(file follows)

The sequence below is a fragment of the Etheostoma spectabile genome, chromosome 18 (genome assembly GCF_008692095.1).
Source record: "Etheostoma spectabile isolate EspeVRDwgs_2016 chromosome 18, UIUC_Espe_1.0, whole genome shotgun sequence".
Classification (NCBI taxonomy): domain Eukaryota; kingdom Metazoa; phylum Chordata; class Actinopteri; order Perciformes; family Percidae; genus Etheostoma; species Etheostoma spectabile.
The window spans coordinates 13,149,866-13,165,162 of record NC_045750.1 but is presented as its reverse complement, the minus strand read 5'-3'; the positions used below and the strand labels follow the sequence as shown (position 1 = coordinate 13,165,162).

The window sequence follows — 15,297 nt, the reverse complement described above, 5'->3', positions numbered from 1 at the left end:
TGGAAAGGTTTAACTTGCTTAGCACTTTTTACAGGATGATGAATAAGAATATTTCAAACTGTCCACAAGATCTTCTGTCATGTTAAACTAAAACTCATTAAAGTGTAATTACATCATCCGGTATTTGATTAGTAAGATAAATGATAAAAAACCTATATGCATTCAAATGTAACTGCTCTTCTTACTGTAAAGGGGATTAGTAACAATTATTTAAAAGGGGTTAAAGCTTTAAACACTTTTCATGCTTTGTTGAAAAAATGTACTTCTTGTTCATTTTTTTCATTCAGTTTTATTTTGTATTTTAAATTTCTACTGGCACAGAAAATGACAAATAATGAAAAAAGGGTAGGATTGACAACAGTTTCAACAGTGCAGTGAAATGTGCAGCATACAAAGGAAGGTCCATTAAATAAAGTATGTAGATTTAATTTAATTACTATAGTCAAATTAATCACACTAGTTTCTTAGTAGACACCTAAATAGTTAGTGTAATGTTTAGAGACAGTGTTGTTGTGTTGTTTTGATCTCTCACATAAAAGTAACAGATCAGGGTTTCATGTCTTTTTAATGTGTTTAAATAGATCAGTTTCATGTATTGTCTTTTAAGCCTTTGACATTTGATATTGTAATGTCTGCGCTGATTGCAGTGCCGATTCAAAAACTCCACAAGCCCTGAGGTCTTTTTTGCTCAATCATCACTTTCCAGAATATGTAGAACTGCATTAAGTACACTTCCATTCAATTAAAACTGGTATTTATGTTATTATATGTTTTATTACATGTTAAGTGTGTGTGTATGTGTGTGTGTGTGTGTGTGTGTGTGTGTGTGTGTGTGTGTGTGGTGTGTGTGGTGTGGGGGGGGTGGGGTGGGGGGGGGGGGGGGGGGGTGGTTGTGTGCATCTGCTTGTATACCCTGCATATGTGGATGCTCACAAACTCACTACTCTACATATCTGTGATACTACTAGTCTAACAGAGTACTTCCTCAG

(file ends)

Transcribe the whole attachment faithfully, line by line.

The sequence below is a fragment of the Etheostoma spectabile genome, chromosome 18 (genome assembly GCF_008692095.1).
Source record: "Etheostoma spectabile isolate EspeVRDwgs_2016 chromosome 18, UIUC_Espe_1.0, whole genome shotgun sequence".
Classification (NCBI taxonomy): domain Eukaryota; kingdom Metazoa; phylum Chordata; class Actinopteri; order Perciformes; family Percidae; genus Etheostoma; species Etheostoma spectabile.
The window spans coordinates 13,149,866-13,165,162 of record NC_045750.1 but is presented as its reverse complement, the minus strand read 5'-3'; the positions used below and the strand labels follow the sequence as shown (position 1 = coordinate 13,165,162).

The window sequence follows — 15,297 nt, the reverse complement described above, 5'->3', positions numbered from 1 at the left end:
TGGAAAGGTTTAACTTGCTTAGCACTTTTTACAGGATGATGAATAAGAATATTTCAAACTGTCCACAAGATCTTCTGTCATGTTAAACTAAAACTCATTAAAGTGTAATTACATCATCCGGTATTTGATTAGTAAGATAAATGATAAAAAACCTATATGCATTCAAATGTAACTGCTCTTCTTACTGTAAAGGGGATTAGTAACAATTATTTAAAAGGGGTTAAAGCTTTAAACACTTTTCATGCTTTGTTGAAAAAATGTACTTCTTGTTCATTTTTTTCATTCAGTTTTATTTTGTATTTTAAATTTCTACTGGCACAGAAAATGACAAATAATGAAAAAAGGGTAGGATTGACAACAGTTTCAACAGTGCAGTGAAATGTGCAGCATACAAAGGAAGGTCCATTAAATAAAGTATGTAGATTTAATTTAATTACTATAGTCAAATTAATCACACTAGTTTCTTAGTAGACACCTAAATAGTTAGTGTAATGTTTAGAGACAGTGTTGTTGTGTTGTTTTGATCTCTCACATAAAAGTAACAGATCAGGGTTTCATGTCTTTTTAATGTGTTTAAATAGATCAGTTTCATGTATTGTCTTTTAAGCCTTTGACATTTGATATTGTAATGTCTGCGCTGATTGCAGTGCCGATTCAAAAACTCCACAAGCCCTGAGGTCTTTTTTGCTCAATCATCACTTTCCAGAATATGTAGAACTGCATTAAGTACACTTCCATTCAATTAAAACTGGTATTTATGTTATTATATGTTTTATTACATGTTAAGTGTGTGTGTATGTGTGTGTGTGTGTGTGTGTGTGTGTGTGTGTGTGTGTGTGTGGTGTGTGTGGTGTGGGGGGGGTGGGGTGGGGGGGGGGGGGGGGGGGTGGTTGTGTGCATCTGCTTGTATACCCTGCATATGTGGATGCTCACAAACTCACTACTCTACATATCTGTGATACTACTAGTCTAACAGAGTACTTCCTCAG